Most modern Americans inhabit a world of abstractions. Our dwelling spaces are bounded by perpendicular sheets of drywall. Our views of the outer world are decoratively framed – and the outer world’s gaze into our space is carefully controlled by curtains and privacy glass. Even our diets are largely abstractions: store-bought vegetables rinsed clean of soil; meats rinsed clean of blood and carved into the geometry of convenience.
But just beyond the boundary of those abstractions lies a world fraught with primordial fears and anxieties: darkness, chaos, alien ideas and blood.
Since its ancient beginnings in Athens, western theater has been particularly obsessed with that border and the trespasses and trespasses that arise when it is breached — in either direction.
Since its inception, The Liminal Playhouse has been especially focused on producing plays that explore those kinds of trespasses. In fact, that notion is built into the company’s name, which invokes very specifically the rich mysteries of these borderlands.
If you have yet to see a Liminal production, the current run of Sarah Ruhl’s “How to Transcend a Happy Marriage” is a brilliant place to start.
Ruhl, a MacArthur Fellowship winner, is familiar to Louisville audiences. The UofL theatre program produced a splendid version of her “Eurydice” a few years ago, and ATL has produced (among others) her plays “In the Next Room (or The Vibrator Play),” “The Clean House” and “For Peter Pan on her 70th Birthday.”
Some decades back, a critic caustically noted that the typical Actors Theare of Louisville Humana Festival production featured a group of people sitting around a table making decisions — and one of the sly elements of “How to Transcend a Happy Marriage” is exactly that: much of the action does involve a group of prosperous folks chatting in a cozy living room — except that if you look closely at Karl Anderson’s cunning set design, you realize it’s not quite as cozy as it seems, and the very borders of the space hint at something wild.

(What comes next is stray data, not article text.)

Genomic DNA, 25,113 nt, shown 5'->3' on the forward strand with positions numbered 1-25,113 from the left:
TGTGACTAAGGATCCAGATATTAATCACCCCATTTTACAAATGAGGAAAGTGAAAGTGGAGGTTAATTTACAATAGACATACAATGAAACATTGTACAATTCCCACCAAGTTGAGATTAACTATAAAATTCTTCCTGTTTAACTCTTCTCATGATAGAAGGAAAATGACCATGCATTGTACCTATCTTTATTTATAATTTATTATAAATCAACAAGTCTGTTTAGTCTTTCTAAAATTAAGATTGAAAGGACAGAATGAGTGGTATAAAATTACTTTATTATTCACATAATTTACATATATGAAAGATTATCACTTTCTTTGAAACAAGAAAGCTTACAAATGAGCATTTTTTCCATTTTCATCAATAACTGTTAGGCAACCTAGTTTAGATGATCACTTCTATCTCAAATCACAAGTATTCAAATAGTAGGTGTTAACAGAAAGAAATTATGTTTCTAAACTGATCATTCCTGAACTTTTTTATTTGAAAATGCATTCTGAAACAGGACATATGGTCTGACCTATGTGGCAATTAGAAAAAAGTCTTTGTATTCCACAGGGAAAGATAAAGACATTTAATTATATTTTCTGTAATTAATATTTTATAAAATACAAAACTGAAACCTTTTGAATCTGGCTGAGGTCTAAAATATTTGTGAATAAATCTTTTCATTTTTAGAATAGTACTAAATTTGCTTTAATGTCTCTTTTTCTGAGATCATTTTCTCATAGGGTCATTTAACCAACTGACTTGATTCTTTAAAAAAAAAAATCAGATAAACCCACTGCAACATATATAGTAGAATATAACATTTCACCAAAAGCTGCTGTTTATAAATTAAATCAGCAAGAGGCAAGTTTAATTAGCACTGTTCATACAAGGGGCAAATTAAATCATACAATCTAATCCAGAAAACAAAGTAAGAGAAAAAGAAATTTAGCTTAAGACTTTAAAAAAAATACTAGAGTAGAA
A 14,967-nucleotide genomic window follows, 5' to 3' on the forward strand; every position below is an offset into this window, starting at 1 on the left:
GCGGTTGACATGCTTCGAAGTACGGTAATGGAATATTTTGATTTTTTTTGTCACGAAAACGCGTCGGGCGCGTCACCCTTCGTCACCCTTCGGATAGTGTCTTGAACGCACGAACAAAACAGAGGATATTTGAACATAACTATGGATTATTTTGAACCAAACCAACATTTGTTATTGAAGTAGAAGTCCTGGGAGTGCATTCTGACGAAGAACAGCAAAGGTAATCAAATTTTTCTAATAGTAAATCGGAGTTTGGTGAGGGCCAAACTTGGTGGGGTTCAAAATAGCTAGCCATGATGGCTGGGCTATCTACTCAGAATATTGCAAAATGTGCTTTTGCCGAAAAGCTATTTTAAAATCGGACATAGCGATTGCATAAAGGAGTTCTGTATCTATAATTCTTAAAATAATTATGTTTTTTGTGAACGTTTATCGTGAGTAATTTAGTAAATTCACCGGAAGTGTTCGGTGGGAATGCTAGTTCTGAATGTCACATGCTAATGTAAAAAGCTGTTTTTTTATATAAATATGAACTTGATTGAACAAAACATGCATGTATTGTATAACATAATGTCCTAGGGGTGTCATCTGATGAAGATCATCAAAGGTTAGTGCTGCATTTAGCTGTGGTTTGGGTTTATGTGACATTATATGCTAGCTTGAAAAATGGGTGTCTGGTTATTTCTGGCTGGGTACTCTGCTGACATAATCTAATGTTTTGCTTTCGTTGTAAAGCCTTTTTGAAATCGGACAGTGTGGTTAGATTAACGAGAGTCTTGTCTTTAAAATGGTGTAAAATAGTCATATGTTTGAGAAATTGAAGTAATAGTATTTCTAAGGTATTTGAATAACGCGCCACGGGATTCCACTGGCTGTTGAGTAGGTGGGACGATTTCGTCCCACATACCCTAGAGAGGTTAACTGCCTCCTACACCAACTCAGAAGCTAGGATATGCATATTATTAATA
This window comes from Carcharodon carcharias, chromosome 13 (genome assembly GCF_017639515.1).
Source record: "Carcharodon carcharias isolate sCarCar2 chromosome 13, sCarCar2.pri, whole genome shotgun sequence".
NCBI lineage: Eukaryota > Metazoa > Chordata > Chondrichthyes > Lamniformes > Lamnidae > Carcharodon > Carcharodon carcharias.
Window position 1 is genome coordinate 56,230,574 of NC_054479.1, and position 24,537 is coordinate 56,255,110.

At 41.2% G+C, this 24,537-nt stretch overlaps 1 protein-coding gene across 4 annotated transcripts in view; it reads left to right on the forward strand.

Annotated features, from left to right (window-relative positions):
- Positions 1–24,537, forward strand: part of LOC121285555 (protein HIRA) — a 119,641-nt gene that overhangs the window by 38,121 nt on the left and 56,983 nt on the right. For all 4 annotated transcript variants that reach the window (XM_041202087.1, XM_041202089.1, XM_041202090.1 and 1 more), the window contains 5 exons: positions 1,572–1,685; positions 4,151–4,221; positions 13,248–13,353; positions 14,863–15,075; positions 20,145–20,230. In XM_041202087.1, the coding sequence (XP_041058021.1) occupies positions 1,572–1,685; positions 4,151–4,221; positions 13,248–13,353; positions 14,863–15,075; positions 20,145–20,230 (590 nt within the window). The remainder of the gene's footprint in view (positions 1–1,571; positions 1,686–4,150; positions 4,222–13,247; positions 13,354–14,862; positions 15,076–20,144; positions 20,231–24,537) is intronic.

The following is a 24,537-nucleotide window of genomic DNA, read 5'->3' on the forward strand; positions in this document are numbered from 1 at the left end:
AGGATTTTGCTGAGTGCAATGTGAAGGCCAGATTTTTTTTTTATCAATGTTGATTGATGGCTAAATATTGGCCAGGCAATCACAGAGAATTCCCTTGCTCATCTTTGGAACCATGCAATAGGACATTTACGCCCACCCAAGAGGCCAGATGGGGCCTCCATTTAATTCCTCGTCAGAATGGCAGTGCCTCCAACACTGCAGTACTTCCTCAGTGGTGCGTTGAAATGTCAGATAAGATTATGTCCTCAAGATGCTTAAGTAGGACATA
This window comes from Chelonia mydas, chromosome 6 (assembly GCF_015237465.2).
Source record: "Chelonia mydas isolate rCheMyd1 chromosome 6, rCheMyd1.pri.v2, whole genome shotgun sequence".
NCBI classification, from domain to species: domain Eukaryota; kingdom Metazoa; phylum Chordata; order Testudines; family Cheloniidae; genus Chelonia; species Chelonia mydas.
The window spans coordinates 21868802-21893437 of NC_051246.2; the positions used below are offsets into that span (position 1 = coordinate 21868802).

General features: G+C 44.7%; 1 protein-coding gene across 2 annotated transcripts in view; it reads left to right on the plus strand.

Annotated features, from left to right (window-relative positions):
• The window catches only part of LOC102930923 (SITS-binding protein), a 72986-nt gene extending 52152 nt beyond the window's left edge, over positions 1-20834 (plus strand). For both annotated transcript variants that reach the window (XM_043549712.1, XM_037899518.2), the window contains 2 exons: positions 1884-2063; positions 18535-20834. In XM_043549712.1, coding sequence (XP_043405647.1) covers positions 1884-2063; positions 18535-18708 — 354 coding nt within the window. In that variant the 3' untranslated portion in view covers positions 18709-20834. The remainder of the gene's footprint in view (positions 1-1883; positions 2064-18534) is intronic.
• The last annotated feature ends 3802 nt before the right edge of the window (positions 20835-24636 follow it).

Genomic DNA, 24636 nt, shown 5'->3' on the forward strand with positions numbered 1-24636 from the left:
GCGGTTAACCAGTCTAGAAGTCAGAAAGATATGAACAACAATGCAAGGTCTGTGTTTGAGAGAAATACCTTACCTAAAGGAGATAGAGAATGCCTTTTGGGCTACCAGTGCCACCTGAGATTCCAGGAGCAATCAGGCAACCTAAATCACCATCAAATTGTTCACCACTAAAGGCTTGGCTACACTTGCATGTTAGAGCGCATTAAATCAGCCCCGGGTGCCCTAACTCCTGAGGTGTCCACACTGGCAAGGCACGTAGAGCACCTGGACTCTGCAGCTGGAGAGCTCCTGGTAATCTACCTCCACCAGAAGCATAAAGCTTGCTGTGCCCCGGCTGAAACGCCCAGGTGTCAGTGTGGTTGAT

But before we get to the living room, the action opens on a faintly illuminated scene where a woman stands for a moment over the carcass of a creature it appears she has just killed.
Then the lights come up and we enter the well-lighted comfortable room where two couples, George and Paul (Susan Linville) and (Gerry Rose) and Jane and Michael (Heather Green and Scott R. Davis) are sharing a meal — and workplace gossip.
Jane’s gossip is about a temp at her office, a woman who lives in a polyamorous relationship with two men, David and Freddie.
That tantalizing bit of news leads to a droll technical discussion of polyamory logistics (who exactly sleeps with whom and how?).
But before long, Jane escalates the gossip. Pip, it turns out, was once a vegetarian, but now is an ethical carnivore: she only eats meat that she herself slaughters.
That places us squarely in comedy of manners territory. It’s a contemporary scenario with roots in Oscar Wilde, Moss Hart and George S. Kaufman, and the screwball comedies of the ‘30s and ‘40s. What could be more fun than witty people talking about group sex and slaughter? And under the fast pace set by director Tony Prince these four actors — Linville, Rose, Green, and Davis — are wonderfully blithe masters of madcap. Before long — after a discussion of scheduling difficulties — they decide to invite Pip and her partners for dinner on New Year’s Eve, and Paul pledges to slaughter a duck for the feast.
The New Year’s Eve party brings Pip (Megan Adair) and her partners David (Neil Brewer) and Freddie (Spencer Korcz) to the house, and what ensues is cocktail party banter spun from comic gold. Adair plays Pip as a matter-of-fact pragmatist — a sturdy, straightforward, astute counter to whatever fantasy the two husbands may harbor. David, played by Brewer with a mysteriously cosmopolitan accent, turns out to be a mathematician with an interest in Pythagoras (students of classics will know that Pythagoras was an ardent vegetarian). And Freddie is a person who collects garbage — but never generates any, because he never throws anything away.
Eventually the bantering, flirting, posturing (and karaoke) culminate in a drug-laced Bacchanalia that culminates in scandal and pain when Michael and Jane’s child Jenna (Nick Schaffner) arrives home to find the adults in transgression.
Transgression leads to transgression, including a strange hunting escapade that lands George and Pip in a jail cell — another screwball comedy trope — and eventually to an odd, redemptive metamorphosis.
All in all, it’s a wild and witty ride that is finely executed both onstage and backstage. Technical credits include Lindsay Krupski’s effective lighting; Tony Prince’s costumes; Richard McGrew’s sound (and stage management), and Todd Almond’s Karaoke music.
“How To Transcend a Happy Marriage” will be performed through April 3 at Henry Clay Theatre (604 S. 3rd St.). Tickets are $20. Times vary. For more info, visit theliminalplayhouse.org.